POLITICAL observers have urged under-siege opposition leader Nelson Chamisa not to give up on the MDC Alliance name, saying doing so would provide his nemeses Zanu PF and the MDC-T ammunition to crush him ahead of the 2023 harmonised elections.
Chamisa has remained tight-lipped on which name the party will use in the March 26 by-elections after the Douglas Mwonzora-led MDC-T claimed ownership of both the MDC Alliance name and MDC acronym.
Mwonzora early this month wrote to the Zimbabwe Electoral Commission (Zec) seeking to bar Chamisa from using MDC symbols.
Exiled former Zanu PF politburo member and Cabinet minister Jonathan Moyo insisted that Chamisa’s party was the rightful owner of the MDC Alliance title.
Moyo accused Mwonzora of being “more familiar with Mnangagwa’s State House than any law” and a beneficiary of the Zanu PF leader’s chicanery since March 31, 2020 when the Supreme Court declared Chamisa’s leadership of MDC illegitimate.
“No one needs to be a lawyer to know that the 2017 MDC Alliance was not a political party, but a pre-2018 election alliance meant to become a post-2018 election coalition government, had the pre-election alliance won the 2018 poll. The 2017 MDC Alliance was thus only a pre-2018 election alliance,” Moyo tweeted.
“Agreements have duration. The 2017 MDC Alliance pre-2018 election agreement did not mutate into a post-2018 election coalition government, because the pre-2018 election alliance (MDC Alliance) did not win the 2018 election. As such, the 2017 pre-election (MDC Alliance) agreement expired in 2018.
“Since 2018, no pre-election alliance agreement has been entered into by MDC-T with any party for 2022 by-elections or 2023 elections or any elections. The MDC-T cannot use an expired 2018 agreement, which was never renewed, for 2022 by-elections or 2023 elections. No.”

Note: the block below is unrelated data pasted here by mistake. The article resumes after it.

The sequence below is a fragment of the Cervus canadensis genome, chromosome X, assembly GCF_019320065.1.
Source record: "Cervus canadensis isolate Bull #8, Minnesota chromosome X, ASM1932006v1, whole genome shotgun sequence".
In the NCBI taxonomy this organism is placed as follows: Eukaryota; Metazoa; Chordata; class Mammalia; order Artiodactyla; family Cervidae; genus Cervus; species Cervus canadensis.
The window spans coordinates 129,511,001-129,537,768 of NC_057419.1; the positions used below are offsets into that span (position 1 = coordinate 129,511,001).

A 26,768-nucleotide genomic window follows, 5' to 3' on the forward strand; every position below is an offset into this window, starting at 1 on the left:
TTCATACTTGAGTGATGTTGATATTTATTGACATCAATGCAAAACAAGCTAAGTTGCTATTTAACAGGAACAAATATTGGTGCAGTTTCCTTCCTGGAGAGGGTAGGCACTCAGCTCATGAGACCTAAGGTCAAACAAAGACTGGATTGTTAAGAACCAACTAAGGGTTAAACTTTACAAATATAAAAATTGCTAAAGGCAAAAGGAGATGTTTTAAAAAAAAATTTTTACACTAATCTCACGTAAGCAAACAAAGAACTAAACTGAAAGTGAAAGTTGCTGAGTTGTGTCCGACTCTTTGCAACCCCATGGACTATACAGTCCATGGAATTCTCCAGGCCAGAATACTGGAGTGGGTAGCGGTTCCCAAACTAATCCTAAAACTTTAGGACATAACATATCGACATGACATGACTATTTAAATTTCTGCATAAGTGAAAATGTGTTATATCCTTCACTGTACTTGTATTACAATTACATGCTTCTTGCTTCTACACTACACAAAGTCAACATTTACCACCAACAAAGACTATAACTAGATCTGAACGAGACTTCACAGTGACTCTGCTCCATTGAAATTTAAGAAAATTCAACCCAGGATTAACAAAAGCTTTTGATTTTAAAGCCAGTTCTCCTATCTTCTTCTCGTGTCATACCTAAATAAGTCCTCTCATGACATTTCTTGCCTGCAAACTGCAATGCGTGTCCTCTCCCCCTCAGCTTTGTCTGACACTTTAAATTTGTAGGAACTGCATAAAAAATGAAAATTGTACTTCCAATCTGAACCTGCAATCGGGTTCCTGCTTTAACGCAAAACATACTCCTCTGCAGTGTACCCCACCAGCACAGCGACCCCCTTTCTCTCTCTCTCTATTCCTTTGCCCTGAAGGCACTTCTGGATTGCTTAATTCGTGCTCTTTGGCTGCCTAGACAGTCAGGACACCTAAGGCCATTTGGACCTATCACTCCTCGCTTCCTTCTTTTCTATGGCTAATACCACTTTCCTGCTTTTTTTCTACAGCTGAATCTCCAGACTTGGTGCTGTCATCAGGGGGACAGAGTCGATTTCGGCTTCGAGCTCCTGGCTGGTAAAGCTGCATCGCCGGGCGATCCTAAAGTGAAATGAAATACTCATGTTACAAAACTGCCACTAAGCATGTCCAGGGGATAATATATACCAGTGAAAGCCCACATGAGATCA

“Finally, one needs not hold a brief for Chamisa to realise that his MDC is not connected to the 2017 MDC Alliance pre-2018 election agreement nor to any pre-election alliance. It is a political party in its own right formed in 2019 and is entitled to its full rights.”
Another analyst Rashweat Mukundu said Chamisa had little to lose if he pressed ahead with the name MDC Alliance without bowing to pressure from Zanu PF and the MDC-T.
“So instead of him exposing more of his cards at the moment, I think it is better that he (Chamisa) and his colleagues maintain their position that the MDC Alliance name belongs to them and see how Mwonzora, Zanu PF, the courts and Zec respond. He has to take the war to Zanu PF and whatever happens the real battle is in 2023.”
But renowned political analyst Eldred Masunungure said it was not logical for Chamisa to remain quiet over the MDC Alliance name war.
“He probably needs to respond if only to assure and reassure his supporters that he is aware of the developments and attempts by the MDC-T to usurp the MDC Alliance name,” he said, adding that keeping quiet confused his supporters and interested stakeholders.
“When he keeps quiet, it confuses the supporters and he needs to spell that in order for them to be certain that the MDC Alliance will remain the MDC Alliance or he adopts a new name or rebrand or some other corrective action.”
“It is untenable for him to perpetually keep quiet on matters of strategic importance to the party and its supporters. We are only two weeks away from the nomination court and we don’t know what is up the sleeves of Chamisa and his support base needs to know what is going on in the MDC Alliance and he has to come forward to allay any fears in the party.”
Political analyst Mlungisi Moyo said Chamisa had long lost the MDC acronym to his rivals.
“He surrendered the party name a long time back. He also surrendered the party assets held under the MDC name. Although there was litigation, the moment he lost the court battle over the control of the party, surrendered party assets and decided to resort to social media, it was confirmation that he had conceded defeat,” Moyo said.
“To then turn around and claim the party name when a by-election is coming only goes to show confusion over establishing an identity. It is clearly a show of confusion. He is failing to rebrand himself if whatever was obtained on social media is to go by. This was the time to exhibit a new name, and test whether the brand works or not.”
Cornered by his supporters on social media to reveal his game plan over the party name, Chamisa curtly said: “Don’t even worry. We are a lot smarter. Be comforted. We have a beautiful plan in place.”